When it comes to landscape lighting and design, you need a well-thought-out master plan that incorporates lighting in different phases. Which phases should be done first, second, third? Where do you need the most light? What are you hoping to achieve? Landscape lighting addresses three main factors: safety for guests and home owners at night, theft deterrent and ambience. Having a master plan in place will help this process go much more smoothly.
LED to Save $$$
First off, LED lighting is the way to go if you want to save energy and money. If you currently have incandescent outdoor lighting, you should consider making the switch to LED (Light Emitting Diode). While LED lights cost more upfront, you will save money in the long run because they take up much less electricity, translating to lower energy bills for you. In fact, LED landscape lighting uses only 15 to 20 percent of the electricity used in halogen or incandescent bulbs. So, for example, if your electric bill is $100 a month now with traditional lighting, you could slash that bill to $20 a month with LED.
LED lighting has advanced over the years to allow for the ultimate in directional lighting, from spotlights to task lighting. They also last about 50,000 hours so you pretty much never have to change them, unlike traditional bulbs which you probably have to change at least once a year. LED lights also happen to be much cooler than incandescent bulbs, which give off 90 percent of their energy in the form of heat.
When considering an exterior landscape lighting system for beauty, curb appeal and safety, you will first have to explore what you want to light. Walk through your yard after sunset to get a better idea of your plan, bringing with you a pad and paper to sketch it out. From there, you can more readily decide on lighting techniques, power supplies, bulbs, fixtures and accessories.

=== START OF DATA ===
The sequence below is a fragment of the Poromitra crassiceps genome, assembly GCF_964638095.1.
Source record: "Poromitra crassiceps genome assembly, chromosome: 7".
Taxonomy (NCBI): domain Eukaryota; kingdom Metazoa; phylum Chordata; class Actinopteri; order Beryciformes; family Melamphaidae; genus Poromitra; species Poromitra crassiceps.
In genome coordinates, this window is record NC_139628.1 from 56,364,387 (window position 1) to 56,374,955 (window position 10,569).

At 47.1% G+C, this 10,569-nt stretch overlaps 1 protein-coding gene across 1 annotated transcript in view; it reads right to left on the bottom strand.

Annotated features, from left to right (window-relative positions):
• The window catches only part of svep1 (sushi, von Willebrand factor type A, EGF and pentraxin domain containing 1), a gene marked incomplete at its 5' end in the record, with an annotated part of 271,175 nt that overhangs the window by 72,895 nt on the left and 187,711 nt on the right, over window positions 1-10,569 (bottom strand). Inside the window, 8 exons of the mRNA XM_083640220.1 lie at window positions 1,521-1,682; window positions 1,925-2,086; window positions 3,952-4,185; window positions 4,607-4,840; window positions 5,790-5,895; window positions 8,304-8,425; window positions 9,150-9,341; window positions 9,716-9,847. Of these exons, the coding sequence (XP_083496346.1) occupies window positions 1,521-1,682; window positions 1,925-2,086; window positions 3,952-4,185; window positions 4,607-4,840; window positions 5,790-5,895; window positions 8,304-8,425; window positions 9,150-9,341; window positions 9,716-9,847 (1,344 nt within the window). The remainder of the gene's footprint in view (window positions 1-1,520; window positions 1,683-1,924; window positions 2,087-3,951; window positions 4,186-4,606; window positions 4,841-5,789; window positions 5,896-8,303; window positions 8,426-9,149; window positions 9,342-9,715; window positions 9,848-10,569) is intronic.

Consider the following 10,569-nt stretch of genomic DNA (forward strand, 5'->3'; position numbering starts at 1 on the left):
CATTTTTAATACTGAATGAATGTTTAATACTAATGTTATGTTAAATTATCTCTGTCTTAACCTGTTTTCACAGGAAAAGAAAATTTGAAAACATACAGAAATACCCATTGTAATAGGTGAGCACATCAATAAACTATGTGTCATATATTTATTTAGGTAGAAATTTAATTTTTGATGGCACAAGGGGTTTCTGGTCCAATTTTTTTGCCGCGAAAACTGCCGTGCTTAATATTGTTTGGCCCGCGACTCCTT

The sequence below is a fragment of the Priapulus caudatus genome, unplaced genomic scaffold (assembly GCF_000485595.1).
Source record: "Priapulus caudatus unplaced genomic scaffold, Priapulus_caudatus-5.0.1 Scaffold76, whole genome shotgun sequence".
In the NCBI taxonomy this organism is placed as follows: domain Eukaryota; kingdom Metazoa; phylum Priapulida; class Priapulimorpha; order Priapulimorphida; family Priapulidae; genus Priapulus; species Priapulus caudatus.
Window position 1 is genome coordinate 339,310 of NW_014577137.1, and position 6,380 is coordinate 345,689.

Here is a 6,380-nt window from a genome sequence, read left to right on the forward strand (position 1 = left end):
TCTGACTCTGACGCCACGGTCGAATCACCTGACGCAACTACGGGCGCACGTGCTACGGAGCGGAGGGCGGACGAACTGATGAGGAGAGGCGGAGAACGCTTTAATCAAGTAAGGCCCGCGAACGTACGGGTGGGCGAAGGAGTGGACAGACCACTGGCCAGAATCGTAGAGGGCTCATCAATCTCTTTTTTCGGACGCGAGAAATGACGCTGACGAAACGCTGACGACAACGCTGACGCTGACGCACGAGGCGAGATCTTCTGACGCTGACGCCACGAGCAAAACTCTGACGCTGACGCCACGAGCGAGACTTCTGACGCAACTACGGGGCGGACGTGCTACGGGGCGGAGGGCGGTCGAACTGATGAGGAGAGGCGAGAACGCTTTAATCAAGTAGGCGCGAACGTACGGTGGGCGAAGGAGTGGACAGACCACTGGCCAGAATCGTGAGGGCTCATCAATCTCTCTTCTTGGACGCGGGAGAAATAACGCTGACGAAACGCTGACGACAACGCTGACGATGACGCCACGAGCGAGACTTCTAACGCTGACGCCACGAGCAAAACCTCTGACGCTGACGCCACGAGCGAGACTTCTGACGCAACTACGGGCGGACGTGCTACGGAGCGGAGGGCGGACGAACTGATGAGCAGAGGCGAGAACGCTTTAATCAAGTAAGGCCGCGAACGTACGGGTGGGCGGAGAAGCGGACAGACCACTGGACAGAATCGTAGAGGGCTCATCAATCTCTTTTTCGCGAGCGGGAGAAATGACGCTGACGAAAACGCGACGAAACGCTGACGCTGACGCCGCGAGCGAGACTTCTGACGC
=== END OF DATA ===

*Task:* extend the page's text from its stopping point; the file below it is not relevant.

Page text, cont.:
There are many smart solutions out there on the market today, including apps and controllers you can use in conjunction with your smart phone to control your wireless outdoor landscape lighting. Using your smart phone or tablet, you can program your lights to go on and off according to your schedule to save money and energy all year long.
Lighting Your Focal Points
Every yard is different. Some have lots of trees, while others have more bushes around the house. Some have pathways and some don’t. A creative plan will account for all the features in your yard, not just the house itself.
For trees, you will want to use well, bullet, or flood lights, aiming the ground lights straight up into the foliage, while also bathing the trunk in light, suggests This Old House. If you want to illuminate foliage from above, place two 20-watt downlights high up, but be careful not to cross the beams.
To illuminate garden beds, place fixtures about 20 feet apart for pools of light rather than continuous illumination. Bullet and wash lights are best to illuminate the facade of the home, positioning them at the corners of the house or to highlight architectural details. Fill in the spaces with softer wash lights. If you have a focal point that you want to draw attention to, use flood, bullet or wash lights to highlight fountains, tree swings, arbors and trellises. Ideally, you’ll want to put two or more lights on these features to cut down on stark shadows.
We understand this process can be daunting for a first-timer. That’s why you should call in the professionals. We can come out to your home for a landscape lighting consultation and get you ready for the holidays!